## Convergence

In some sense, the convergents are the best possible approximations for a given nonnegative real:

Theorem: Let $p/q$ be a convergent for the nonnegative real $a$. Then if $p'/q'$ is a closer rational approximation, then $q' \gt q$.

Proof: Recall successive convergents get closer to $x$ and alternatively overshoot and undershoot $x$. Also recall $p_k q_{k-1} - q_k p_{k-1} = (-1)^k$. The result follows from the next lemma.∎

Lemma: Suppose

$\frac{a}{b} \lt \frac{c}{d} \lt \frac{a'}{b'}$

and $a b' - a' b = -1$. Then $d \gt b$ and $d \gt b'$.

Proof: Manipulating the inequalities gives

$0 \lt \frac{c b - a d}{d b} \lt \frac{a' b - a b'}{b b'} = \frac{1}{b b'}$

As $c b - a d \gt 0$, we find $b' \lt d$. The proof for $b$ is similar.∎

We can say more about any rational approximation to $a$. Suppose $k$ is odd. The following generalizes to even $k$ by flipping signs.

Since $p_{k+1}, q_{k+1}$ are coprime, the solutions of $p_{k+1} x - q_{k+1} y = 1$ are given by $x = q_k + t q_{k+1}, y = p_k + t p_{k+1}$ for all integers $t$. Likewise, we can construct a sequence of approximations, the intermediate convergents,

$\frac{p_k}{q_k} , \frac{p_k + p_{k+1}}{q_k + q_{k+1}} , \frac{p_k +2 p_{k+1}}{q_k +2 q_{k+1}} , ..., \frac{p_k +(a_{k+2} - 1) p_{k+1}}{q_k + (a_{k+2} - 1) q_{k+1}} , \frac{p_{k+2}}{q_{k+2}}$

This sequence strictly increases, as do all the numerators and denominators, and gets closer and closer to $p_{k+1}/q_{k+1}$.

Given a rational approximation $p'/q'$ to $a$, we have three cases:

1. $p'/q'$ is one of the intermediate convergents.

2. $p'/q'$ lies between two of the intermediate convergents, hence by the lemma $q'$ is greater than the denominator of the intermediate convergents on either side.

3. $p'/q'$ lies between the last intermediate convergent and $a$. By the theorem $q' \gt q_{k+2}$.

We establish handy rules of thumb for the accuracy of a convergent. Let $x_k = [a_k; a_{k+1},...]$. Recall

$a = \frac{x_{k+1}p_k + p_{k-1}}{x_{k+1}q_k + q_{k-1}}$

thus

$a-\frac{p_k}{q_k} = \frac{(-1)^{k-1}}{q_k(x_{k+1}q_k + q_{k-1})}$

Furthermore $x_{k+1}q_k + q_{k-1} \ge a_{k+1} q_k + q_{k-1} = q_{k+1} \ge q_k$, with equality only when $x$ is a rational terminating with $a_{k+1}$. We also have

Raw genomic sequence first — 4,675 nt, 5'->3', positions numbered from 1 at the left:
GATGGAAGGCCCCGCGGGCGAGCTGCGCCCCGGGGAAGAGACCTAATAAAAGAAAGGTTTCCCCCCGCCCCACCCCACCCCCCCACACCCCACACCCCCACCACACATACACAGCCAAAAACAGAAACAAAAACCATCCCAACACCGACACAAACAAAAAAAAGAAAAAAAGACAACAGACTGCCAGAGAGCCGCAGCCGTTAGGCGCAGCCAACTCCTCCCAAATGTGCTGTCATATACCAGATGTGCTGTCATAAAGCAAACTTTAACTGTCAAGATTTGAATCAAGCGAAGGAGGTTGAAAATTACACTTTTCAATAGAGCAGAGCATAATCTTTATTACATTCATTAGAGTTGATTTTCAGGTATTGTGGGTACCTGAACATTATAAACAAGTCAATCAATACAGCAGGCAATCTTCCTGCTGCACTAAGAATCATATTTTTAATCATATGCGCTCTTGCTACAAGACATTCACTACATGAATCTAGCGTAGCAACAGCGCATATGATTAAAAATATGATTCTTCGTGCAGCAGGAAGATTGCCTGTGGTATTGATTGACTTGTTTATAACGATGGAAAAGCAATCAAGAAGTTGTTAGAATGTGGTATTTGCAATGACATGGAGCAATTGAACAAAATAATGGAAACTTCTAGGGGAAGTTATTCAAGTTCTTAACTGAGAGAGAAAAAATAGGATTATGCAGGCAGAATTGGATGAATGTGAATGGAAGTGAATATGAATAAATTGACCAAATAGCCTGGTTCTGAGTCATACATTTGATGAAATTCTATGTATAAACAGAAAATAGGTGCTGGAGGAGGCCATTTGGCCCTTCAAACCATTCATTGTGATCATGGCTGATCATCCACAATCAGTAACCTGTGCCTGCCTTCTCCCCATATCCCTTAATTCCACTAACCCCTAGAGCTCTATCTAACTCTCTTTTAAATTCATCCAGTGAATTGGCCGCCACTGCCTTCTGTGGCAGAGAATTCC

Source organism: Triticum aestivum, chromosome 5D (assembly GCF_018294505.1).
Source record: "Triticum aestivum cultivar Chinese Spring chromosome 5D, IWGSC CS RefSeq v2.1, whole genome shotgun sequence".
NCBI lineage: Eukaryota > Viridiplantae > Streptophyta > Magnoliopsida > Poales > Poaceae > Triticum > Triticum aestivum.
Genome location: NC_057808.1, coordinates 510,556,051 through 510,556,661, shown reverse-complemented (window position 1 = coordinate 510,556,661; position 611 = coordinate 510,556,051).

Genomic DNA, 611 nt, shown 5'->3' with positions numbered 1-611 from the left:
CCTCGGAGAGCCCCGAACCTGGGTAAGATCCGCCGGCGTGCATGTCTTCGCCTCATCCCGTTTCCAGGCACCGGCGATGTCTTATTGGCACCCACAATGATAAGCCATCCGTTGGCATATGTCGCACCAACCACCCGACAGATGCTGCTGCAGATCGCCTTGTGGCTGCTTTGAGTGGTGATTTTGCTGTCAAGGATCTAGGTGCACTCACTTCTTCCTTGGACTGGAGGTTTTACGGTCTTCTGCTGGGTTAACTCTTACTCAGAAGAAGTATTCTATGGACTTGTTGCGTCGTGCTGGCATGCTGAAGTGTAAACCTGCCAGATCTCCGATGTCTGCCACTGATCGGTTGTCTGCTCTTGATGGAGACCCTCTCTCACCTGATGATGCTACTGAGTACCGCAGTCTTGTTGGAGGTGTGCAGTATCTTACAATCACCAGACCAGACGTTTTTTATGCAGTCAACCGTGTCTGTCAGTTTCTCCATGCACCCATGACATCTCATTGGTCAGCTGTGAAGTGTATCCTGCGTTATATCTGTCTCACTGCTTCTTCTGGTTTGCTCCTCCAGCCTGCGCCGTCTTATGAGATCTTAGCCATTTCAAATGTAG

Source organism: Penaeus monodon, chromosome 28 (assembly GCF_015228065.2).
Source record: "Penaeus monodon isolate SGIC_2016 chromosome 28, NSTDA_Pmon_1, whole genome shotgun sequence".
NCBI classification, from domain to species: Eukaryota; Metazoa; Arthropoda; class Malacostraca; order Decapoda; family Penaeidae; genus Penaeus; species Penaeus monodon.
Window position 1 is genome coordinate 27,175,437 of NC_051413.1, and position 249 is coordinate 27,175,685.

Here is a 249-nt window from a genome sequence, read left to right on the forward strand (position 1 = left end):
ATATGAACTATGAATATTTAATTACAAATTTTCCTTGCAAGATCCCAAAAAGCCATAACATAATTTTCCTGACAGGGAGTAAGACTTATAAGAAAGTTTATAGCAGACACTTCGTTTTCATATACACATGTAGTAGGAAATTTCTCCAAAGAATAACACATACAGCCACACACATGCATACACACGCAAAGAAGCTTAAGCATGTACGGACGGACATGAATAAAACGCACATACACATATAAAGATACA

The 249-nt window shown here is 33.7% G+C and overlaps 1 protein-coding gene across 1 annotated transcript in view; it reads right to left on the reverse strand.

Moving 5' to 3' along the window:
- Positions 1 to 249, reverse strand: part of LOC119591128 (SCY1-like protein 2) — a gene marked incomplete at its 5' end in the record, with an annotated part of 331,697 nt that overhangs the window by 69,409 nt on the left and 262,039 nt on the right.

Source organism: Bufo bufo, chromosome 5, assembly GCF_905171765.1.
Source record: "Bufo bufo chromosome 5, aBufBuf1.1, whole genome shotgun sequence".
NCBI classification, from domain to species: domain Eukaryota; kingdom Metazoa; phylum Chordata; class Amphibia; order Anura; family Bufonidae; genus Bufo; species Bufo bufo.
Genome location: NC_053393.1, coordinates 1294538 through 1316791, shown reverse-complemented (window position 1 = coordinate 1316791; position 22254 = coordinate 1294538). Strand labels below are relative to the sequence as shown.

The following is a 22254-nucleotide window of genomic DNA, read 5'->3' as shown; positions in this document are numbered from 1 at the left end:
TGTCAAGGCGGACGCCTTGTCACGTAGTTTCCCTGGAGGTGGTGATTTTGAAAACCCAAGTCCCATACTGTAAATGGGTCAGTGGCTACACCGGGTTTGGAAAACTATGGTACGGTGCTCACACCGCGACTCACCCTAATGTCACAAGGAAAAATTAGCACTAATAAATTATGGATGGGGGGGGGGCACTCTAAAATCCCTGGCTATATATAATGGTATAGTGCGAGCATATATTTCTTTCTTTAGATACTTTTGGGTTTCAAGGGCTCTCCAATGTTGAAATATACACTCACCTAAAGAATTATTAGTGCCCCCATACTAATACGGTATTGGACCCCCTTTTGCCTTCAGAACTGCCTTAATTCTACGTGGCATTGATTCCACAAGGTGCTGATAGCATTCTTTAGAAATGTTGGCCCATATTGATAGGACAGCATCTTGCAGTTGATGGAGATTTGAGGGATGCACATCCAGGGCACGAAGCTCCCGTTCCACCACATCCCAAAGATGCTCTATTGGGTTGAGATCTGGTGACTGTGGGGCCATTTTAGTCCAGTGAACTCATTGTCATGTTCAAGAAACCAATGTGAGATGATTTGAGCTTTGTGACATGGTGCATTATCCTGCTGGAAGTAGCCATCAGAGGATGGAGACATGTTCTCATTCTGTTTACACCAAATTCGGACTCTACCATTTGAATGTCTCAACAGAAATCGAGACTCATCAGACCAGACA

$x_{k+1} q_k + q_{k-1} = (x_{k+1} -a_{k+1})q_k + q_{k+1} \lt q_k + q_{k+1} \lt 2q_{k+1}$

In summary,

Theorem: Let $p_k/q_k$ be the convergents of a nonnegative real $a$. Then

$\frac{1}{2q_k q_{k+1}} \lt \frac{1}{q_k(q_k + q_{k+1})} \le \left| x - \frac{p_k}{q_k} \right| \le \frac{1}{q_k q_{k+1}} \lt \frac{1}{q_k^2}$

Now for a sort of converse:

Theorem: If $\left| \frac{r}{s} - a \right| \lt \frac{1}{2s^2}$ where $r,s$ are coprime then $\frac{r}{s}$ is a convergent of $a$.

Proof: Let the expansion of $r/s$ be $[a_1; a_2,...,a_k]$ where $k$ is odd. (Recall a rational has two possible expansions, one exactly one term longer than the other.) Define $x_{k+1}$ by the real that satisfies $a = [a_1;a_2,...,a_k, x_{k+1}]$.

We will show $x_{k+1} \ge 1$, because this implies we could expand $x_{k+1}$ into a continued fraction with a nonzero first term and obtain a continued fraction expansion for $a$, proving the theorem.

Rewriting

$x = \frac{p_k x_{k+1} + p_{k-1}}{q_k x_{k+1} + q_{k-1}}$

gives

$x_{k+1} = \frac{q_{k-1} x - p_{k-1}}{-q_k x + p_k}$

As $k$ is odd, we have $x - \frac{p_k}{q_k} = \epsilon$ for some $0 \lt \epsilon \lt \frac{1}{2q_k^2}$, thus

$x_{k+1} = \frac{1 - \epsilon q_k q_{k-1}}{\epsilon q_k^2}$

We need only show $1 - \epsilon q_k q_{k-1} \ge \epsilon q_k^2$:

$\epsilon(q_k^2 + q_k q_{k-1}) \lt \frac{q_k^2 + q_k q_{k-1}}{2q^2} \lt \frac{q_k^2 + q_k^2}{2q_k^2} ∎$

At last we plug a hole in our proof that rationals have exactly two finite continued fraction expansions. Suppose the rational $p/q$ has an infinite continued fraction expansion. This would imply

$1 = | p q_n - q p_n | = q q_n \left|\frac{p}{q} - \frac{p_n}{q_n}\right| \lt \frac{q q_n}{q_n^2} \rightarrow 0$

as $n \rightarrow \infty$, a contradiction.